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ISS 1120 SYLLABUS NEW Powered By Docstoc
					                    MIAMI DADE COLLEGE
                        COURSE SYLLABUS

Instructor: Roy A. Barry
Department of Social Science
Office: Bldg. 3 (Rm. 3506-2)
Phone: (305) 237-3783
Class Room #____________                             email:

1. Course Description:

This course examines the broader aspects of the social environment by focusing on the political
and economic dimensions of culture. The emphasis is on a critical analysis of the role that
economics and government plays in the life of the individual and the nation-state. This course
explores the social environment on a global basis with emphasis on the interaction of political
and economic forces, as with other components of the General Education Program. The Social
Environment shares a commitment to developing an effective, participating citizenry.

2. Textbook:__________________________________________

3. Instructor's Teaching Philosophy

I believe that the classroom should be more than just an atmosphere of intellectual exchanges,
teaching, and learning. While the classroom must maintain its traditional focus, it should also
be a place where students discover their inner self, enhance personal growth, and promote
practical experiences and community development. I believe that knowledge comes alive
when students demonstrate application of academic material as it relates to their personal life.

In the locale of teaching and learning, I believe in balance, meeting my students halfway. I
choose not to impose on students but encourage them to assume the responsibility for one of
the most significant experience in life - their education.

4. Primary Methods of Instruction (Interactive)

Lecture and class discussion, group activities, audiovisual presentations, readings, individual
investigation, role playing, and guest speakers. Students' views and opinions are a refreshing
addition to the class format. However, disrespect will not be tolerated. You are ultimately
responsible for your performance and its results. By reading and studying, often moving ahead
of the pace of the class because we may not be able to cover all that is projected, you will be at
a great advantage and maximizing your chances for an excellent grade. Therefore, I encourage
you to purchase a textbook as soon as possible and begin studying on your own where the full
responsibility for your academic success ultimately lies.

5. Grading Scale

90-100 =       A
80-89    =     B
70-79    =     C
60-69    =     D
Below 60 =     F

Letter grades signify roughly the following about your performance:
A = excellent; superior
B = good
C = average
D = just passing
F = unacceptable for course credit

6. Assessment/Grading Criteria

Class attendance/participation = 15%
Quizzes                        = 10%
Assignments                     = 15%
2 Exams (20% each)              = 40%
Project                        = 20%

7. Exams

Exams will cover reading assignments, lecture, audiovisual, handouts, and other related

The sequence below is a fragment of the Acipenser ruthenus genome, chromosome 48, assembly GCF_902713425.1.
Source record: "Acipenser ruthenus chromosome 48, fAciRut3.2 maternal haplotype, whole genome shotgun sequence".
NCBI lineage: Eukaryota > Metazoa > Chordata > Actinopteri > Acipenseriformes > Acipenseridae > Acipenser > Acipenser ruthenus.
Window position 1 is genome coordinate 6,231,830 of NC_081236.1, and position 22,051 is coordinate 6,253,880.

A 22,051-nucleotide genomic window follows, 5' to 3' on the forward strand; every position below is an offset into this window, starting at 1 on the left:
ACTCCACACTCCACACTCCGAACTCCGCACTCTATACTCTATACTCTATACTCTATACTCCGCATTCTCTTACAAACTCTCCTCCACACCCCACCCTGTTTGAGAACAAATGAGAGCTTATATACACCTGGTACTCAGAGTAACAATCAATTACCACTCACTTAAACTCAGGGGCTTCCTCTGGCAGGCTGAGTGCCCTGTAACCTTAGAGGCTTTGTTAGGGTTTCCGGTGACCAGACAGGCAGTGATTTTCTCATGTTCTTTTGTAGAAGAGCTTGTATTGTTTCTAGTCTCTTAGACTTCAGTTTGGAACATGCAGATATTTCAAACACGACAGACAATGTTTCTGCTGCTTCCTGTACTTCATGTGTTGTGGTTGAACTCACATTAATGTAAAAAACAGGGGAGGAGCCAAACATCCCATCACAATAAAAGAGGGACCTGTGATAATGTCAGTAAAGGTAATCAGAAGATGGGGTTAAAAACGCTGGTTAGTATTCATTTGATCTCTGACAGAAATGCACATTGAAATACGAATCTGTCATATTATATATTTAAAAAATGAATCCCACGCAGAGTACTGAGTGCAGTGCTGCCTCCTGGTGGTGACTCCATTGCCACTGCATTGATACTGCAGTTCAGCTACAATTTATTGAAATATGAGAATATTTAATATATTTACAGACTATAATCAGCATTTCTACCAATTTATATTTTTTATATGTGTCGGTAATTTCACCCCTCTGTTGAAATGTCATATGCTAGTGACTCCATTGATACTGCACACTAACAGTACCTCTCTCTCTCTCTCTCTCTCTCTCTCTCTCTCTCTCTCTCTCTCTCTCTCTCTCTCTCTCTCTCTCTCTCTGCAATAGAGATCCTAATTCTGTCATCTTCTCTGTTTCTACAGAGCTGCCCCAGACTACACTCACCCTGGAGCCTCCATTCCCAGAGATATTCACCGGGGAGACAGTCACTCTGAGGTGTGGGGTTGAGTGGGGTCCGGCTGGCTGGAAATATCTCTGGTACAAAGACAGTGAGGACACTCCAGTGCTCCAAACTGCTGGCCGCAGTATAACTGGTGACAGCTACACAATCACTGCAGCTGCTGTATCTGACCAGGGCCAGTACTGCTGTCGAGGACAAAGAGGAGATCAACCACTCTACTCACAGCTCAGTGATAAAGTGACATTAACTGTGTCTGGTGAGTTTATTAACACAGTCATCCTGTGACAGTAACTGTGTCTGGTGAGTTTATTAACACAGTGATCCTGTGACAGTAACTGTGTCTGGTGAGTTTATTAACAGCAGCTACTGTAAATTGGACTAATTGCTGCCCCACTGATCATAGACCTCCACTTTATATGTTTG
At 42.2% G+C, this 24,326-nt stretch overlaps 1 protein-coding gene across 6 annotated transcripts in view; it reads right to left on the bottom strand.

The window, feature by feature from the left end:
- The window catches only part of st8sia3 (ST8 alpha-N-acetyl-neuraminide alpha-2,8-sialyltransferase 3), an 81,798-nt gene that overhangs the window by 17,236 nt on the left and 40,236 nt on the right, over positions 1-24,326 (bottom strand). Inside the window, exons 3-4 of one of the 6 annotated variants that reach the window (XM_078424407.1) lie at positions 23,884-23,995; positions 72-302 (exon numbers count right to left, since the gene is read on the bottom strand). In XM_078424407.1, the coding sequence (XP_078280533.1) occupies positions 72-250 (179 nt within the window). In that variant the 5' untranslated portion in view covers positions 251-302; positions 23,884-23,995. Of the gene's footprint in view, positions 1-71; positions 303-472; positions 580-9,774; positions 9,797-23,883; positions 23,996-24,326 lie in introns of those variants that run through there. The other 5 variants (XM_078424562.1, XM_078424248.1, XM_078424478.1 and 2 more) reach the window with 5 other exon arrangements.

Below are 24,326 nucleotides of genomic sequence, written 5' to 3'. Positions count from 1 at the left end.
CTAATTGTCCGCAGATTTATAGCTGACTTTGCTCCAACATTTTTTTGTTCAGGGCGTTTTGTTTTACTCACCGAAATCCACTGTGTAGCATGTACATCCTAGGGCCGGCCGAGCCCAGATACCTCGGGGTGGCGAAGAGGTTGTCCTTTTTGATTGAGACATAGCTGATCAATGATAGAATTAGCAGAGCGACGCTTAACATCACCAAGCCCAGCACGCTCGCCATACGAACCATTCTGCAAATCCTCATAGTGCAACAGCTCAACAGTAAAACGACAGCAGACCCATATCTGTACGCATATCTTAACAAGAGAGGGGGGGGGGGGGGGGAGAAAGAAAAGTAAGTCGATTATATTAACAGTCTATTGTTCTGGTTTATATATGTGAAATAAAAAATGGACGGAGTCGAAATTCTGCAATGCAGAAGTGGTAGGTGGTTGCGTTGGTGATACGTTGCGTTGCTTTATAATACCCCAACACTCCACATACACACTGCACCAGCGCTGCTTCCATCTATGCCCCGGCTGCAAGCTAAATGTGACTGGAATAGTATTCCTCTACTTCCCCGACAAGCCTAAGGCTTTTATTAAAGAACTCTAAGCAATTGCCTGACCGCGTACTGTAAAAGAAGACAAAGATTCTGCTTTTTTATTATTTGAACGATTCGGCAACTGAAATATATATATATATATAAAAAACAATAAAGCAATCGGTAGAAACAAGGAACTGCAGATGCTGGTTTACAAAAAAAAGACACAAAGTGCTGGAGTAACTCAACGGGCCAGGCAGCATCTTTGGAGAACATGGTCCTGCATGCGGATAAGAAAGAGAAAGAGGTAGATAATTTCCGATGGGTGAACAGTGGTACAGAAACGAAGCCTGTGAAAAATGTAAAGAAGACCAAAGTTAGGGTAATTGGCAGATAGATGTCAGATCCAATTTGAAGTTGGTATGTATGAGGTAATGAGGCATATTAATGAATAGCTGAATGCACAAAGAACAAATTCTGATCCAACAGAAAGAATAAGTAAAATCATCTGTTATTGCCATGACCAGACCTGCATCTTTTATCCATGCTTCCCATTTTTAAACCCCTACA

assignments. Exams will consist of multiple choice, matching, true-false, completion, identify,
graphs, and short answer essays. Exams will cover reading assignments, lectures, audiovisuals,
current events and other related assignments.
8. Class attendance and participation

Attendance to class is mandatory. Tardiness is discouraged. You are expected to regularly
attend class and are encouraged to participate in class exercises and discussions. Of course,
there are many unexpected twists and turns in life and you may encounter some unforeseen
circumstances. Each situation will be dealt with on an individual basis so it is important to
communicate with me. If there are crises/emergencies, documentation must be provided to
allow you to be eligible for make-ups and so forth. Prior personal arrangements/plans that
interfere with your ability to attend class is a situation for which you must take full
responsibility. Therefore, if you must miss class (such as work situations, pre-planned
vacations, trips, etc.) these absences will affect your percentage in the category of
attendance/participation. Tardiness is also discouraged. If you miss a lecture, you will have to
acquire class information from classmates. Issues raised by the instructor and students will be
discussed in a mature and appropriate manner. Numerous opinions can be expressed but
disrespect will not be tolerated.

9. Assignments - must be turned in on time.

All assignments must be typed and adhere to the following:
a) all margins observed
b) all pages must be neat
c) correct spelling, grammar, punctuation, sentence structure, etc.
d) appropriate heading:
                 Student name
                 Day(s) and time
e) satisfactory content
f) no rip outs, jagged edges, etc.
g) multiple pages must be stapled or paper clipped.

Failure to adhere to the above instructions will result in a deduction of points. You are
encouraged to do your best on the very first attempt. Late assignments will result in a
substantial deduction of points.
10. Quizzes

There are no make-ups for in class quizzes. Unless there is a crisis or emergency, the
student will need to provide documentation and make-ups will be given at the discretion of the
instructor. This will be dealt with on an individual basis.

11. Drop/Withdrawal

This is the responsibility of the student but it may be beneficial to first consult with the
instructor. However, it is the responsibility of the student to fill out an official withdrawal
form with the Registrar's office. If the student does not officially withdraw, she/he may
receive an "F" in the course.

12. Incomplete

The grade of I (Incomplete) is given in the rare case that a student is PASSING a class but for
some extenuating circumstances is unable to complete the last part (usually the final exam) of
the class. If you are not passing your class, it is not possible for your instructor to give you an
"I". Note that you will have one major term (Fall or Winter) to complete the requirements of
your Incomplete contract. If you do not complete your requirements in that time, the "I" will
automatically change to an F on your records. The instructor makes the determination as to
whether you are eligible for an Incomplete.

13. Academic Dishonesty

This is a serious college offense and is an action inconsistent with the ethical standards of